warn of a growing number of young and pregnant women who may jeopardise the future
health of their babies by not eating a balanced diet, or taking additional vitamins
Dr Mark Vanderpump, who led the research, said the potential impact of iodine deficiency
in pregnancy could not be under-estimated.
"Mild iodine deficiency impairs cognition in children, and moderate to severe deficiency
in a population reduces IQ by 10-15 points,"he said.
NEW DELHI: A new variant of a well-knownantibiotic resistant superbug has been discovered
in cow's milk in the UK.
Though, Meticillin-Resistant Staphylococcus Aureus(MRSA) — that's what the superbug
is called — is quite common in Indian hospitals, the new strain is genetically different
and cannot be detected by traditional genetic screening methods.
The findings reported in the June 3 edition of the British medical journal "The
Lancet Infectious Diseases" shows that cows are a reservoir of this new-variant
of MRSA infection in humans.
The study says, "evidence suggests that a bovine reservoir exists, from which this
new variant of MRSA is transmitted to people."
The authors, however, made it clear that pasteurization of milk will prevent any
risk of infection via the food chain but individuals in close contact with cattle
could be at higher risk of carriage.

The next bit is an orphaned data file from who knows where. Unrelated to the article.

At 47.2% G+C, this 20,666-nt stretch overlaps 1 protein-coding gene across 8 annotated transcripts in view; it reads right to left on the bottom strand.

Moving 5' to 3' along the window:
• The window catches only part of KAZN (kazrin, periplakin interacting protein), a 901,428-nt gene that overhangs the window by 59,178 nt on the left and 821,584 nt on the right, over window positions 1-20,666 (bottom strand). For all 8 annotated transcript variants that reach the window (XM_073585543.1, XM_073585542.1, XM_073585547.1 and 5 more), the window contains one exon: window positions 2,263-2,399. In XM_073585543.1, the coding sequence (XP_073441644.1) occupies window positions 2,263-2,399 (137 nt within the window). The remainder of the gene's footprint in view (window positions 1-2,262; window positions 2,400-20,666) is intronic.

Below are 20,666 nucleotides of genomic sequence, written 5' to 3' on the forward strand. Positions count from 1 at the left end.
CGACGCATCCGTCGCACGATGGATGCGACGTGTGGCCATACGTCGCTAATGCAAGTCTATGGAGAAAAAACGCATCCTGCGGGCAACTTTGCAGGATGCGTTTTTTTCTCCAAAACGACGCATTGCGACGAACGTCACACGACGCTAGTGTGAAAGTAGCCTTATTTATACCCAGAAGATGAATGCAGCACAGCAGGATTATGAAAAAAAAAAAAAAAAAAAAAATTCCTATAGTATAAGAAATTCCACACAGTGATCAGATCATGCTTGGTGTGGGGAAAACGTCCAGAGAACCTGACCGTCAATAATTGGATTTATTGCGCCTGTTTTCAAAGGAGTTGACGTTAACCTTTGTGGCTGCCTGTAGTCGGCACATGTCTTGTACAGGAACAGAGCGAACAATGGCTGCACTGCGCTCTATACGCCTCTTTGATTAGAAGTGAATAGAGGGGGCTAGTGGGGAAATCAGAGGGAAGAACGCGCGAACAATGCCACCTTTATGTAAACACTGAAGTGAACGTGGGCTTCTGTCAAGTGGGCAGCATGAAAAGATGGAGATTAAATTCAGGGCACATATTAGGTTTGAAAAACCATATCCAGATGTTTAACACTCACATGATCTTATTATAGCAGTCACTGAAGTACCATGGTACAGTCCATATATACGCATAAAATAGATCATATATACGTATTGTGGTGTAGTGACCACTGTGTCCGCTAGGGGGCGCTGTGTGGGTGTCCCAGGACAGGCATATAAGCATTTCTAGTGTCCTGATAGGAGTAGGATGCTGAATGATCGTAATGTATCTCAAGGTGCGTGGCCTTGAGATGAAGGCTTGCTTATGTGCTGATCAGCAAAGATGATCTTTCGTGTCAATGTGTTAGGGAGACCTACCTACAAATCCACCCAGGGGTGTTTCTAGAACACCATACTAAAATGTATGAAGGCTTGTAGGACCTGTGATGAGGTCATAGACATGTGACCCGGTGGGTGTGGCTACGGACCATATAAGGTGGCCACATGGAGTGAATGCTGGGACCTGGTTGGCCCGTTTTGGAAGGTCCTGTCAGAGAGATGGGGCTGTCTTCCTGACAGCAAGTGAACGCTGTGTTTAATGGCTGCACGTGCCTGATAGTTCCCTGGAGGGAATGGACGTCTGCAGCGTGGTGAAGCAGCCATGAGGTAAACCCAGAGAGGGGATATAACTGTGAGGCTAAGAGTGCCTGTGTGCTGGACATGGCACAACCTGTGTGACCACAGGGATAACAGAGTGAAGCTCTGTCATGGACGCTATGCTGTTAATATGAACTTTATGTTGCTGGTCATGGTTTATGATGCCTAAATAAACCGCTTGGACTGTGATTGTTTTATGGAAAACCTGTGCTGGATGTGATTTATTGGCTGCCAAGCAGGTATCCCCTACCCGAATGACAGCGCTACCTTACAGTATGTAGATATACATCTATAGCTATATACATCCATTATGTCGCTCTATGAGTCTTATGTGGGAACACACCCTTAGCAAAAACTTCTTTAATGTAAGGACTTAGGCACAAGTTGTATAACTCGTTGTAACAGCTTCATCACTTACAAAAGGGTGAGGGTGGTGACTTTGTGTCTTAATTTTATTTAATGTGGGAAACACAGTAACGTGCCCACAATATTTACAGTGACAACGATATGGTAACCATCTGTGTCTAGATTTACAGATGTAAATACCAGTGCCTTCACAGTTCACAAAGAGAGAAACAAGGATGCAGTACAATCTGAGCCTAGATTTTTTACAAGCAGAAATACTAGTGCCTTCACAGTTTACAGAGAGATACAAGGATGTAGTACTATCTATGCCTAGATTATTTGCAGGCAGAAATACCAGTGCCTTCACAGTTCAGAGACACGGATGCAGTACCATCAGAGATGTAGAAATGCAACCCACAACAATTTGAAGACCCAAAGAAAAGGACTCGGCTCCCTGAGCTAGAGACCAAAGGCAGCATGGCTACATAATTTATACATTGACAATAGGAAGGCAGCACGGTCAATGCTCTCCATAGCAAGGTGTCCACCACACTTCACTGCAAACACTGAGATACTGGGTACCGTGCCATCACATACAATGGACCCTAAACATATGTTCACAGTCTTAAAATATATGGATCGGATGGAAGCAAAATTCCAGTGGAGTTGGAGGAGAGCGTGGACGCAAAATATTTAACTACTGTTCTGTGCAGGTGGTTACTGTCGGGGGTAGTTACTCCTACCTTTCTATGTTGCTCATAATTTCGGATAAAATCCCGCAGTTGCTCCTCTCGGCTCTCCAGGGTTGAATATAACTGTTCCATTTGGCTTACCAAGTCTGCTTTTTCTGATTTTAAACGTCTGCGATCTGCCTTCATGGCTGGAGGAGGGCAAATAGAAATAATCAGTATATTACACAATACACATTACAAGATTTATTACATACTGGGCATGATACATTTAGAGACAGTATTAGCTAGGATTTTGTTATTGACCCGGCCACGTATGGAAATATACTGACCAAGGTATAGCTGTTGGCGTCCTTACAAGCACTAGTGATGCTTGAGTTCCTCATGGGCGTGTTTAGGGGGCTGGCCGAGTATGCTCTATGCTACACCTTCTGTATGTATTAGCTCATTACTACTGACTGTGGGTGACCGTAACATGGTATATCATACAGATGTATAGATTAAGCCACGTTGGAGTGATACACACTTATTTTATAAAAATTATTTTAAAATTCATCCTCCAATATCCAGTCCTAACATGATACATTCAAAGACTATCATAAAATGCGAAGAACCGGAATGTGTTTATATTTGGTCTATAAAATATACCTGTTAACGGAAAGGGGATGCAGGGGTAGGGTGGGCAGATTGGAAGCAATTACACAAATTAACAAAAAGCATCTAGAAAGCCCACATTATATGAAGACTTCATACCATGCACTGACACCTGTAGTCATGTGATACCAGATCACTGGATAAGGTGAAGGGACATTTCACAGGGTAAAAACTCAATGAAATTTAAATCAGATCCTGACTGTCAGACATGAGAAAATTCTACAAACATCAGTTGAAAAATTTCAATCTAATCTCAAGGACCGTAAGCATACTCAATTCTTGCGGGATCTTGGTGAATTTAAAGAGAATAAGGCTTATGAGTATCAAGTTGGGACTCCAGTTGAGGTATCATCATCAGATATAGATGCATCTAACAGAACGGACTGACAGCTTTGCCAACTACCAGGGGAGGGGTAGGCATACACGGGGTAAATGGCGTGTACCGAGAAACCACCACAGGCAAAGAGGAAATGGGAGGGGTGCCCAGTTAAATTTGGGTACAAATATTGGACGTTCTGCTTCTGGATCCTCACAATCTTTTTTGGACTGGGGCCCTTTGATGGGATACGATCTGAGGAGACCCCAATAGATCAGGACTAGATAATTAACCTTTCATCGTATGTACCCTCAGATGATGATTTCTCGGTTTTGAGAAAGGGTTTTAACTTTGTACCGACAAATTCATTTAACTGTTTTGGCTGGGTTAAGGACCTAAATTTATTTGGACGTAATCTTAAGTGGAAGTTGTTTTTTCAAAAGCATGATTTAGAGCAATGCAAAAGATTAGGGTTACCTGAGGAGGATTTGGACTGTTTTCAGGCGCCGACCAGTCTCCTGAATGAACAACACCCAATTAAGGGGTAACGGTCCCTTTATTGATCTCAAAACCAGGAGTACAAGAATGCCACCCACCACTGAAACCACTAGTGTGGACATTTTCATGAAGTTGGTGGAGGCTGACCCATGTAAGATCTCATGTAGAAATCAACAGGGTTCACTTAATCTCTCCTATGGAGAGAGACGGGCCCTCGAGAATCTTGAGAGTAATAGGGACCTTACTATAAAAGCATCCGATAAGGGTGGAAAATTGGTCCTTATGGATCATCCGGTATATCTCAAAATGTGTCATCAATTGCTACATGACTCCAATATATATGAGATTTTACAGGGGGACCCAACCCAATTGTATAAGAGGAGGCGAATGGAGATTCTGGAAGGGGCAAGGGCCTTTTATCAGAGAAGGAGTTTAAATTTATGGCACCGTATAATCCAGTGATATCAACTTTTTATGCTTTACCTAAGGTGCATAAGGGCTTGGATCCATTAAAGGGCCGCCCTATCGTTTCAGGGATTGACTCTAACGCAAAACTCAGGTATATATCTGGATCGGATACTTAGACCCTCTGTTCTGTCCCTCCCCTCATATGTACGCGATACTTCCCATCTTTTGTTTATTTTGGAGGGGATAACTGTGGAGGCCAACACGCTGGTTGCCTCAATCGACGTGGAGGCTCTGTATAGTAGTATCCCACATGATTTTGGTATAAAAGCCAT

MRSA infection is caused by a strain of bacteria resistant to antibiotics commonly
used to treat ordinary infections. It is found across the world.
Professor of medicine at AIIMS Dr Randeep Guleria told TOI, "MRSA is quite common
in India, especially in hospital settings. Since it is found mainly in surgery ICUs,
it's mostly hospital acquired. However, it is more common in Europe and the US."
The latest paper from the University of Cambridge says this new variant is associated
with clinical disease in people, yet some existing testing methods would wrongly
identify this new variant as meticillin-susceptible, where wrong antibiotics could
be prescribed. The study has been conducted by Dr Mark A Holmes, department of veterinary
medicine, University of Cambridge.
It shows evidence that cows could be an important reservoir of this new-variant
of MRSA infection in humans.
First, the isolates found in humans were either of a strain thought to be unique
in animals or other strain types detected in cattle, but not seen in humans.
Secondly, none of the strain types come from lineages earlier associated with human